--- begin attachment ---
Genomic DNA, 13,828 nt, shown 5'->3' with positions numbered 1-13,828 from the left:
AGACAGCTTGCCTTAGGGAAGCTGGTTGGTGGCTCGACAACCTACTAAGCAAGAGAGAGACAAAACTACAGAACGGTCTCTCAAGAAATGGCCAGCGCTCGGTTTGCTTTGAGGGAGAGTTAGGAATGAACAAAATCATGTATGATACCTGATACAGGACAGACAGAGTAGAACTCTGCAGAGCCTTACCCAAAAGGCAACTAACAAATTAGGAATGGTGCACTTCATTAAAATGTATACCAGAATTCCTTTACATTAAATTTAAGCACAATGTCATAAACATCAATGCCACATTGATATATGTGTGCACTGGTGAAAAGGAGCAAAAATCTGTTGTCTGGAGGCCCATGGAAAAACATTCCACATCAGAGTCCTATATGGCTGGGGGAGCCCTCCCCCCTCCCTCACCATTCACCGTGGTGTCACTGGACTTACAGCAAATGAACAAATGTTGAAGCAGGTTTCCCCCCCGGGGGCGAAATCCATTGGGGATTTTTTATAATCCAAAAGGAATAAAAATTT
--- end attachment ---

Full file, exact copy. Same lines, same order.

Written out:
Genomic DNA, 13,828 nt, shown 5'->3' with positions numbered 1-13,828 from the left:
AGACAGCTTGCCTTAGGGAAGCTGGTTGGTGGCTCGACAACCTACTAAGCAAGAGAGAGACAAAACTACAGAACGGTCTCTCAAGAAATGGCCAGCGCTCGGTTTGCTTTGAGGGAGAGTTAGGAATGAACAAAATCATGTATGATACCTGATACAGGACAGACAGAGTAGAACTCTGCAGAGCCTTACCCAAAAGGCAACTAACAAATTAGGAATGGTGCACTTCATTAAAATGTATACCAGAATTCCTTTACATTAAATTTAAGCACAATGTCATAAACATCAATGCCACATTGATATATGTGTGCACTGGTGAAAAGGAGCAAAAATCTGTTGTCTGGAGGCCCATGGAAAAACATTCCACATCAGAGTCCTATATGGCTGGGGGAGCCCTCCCCCCTCCCTCACCATTCACCGTGGTGTCACTGGACTTACAGCAAATGAACAAATGTTGAAGCAGGTTTCCCCCCCGGGGGCGAAATCCATTGGGGATTTTTTATAATCCAAAAGGAATAAAAATTT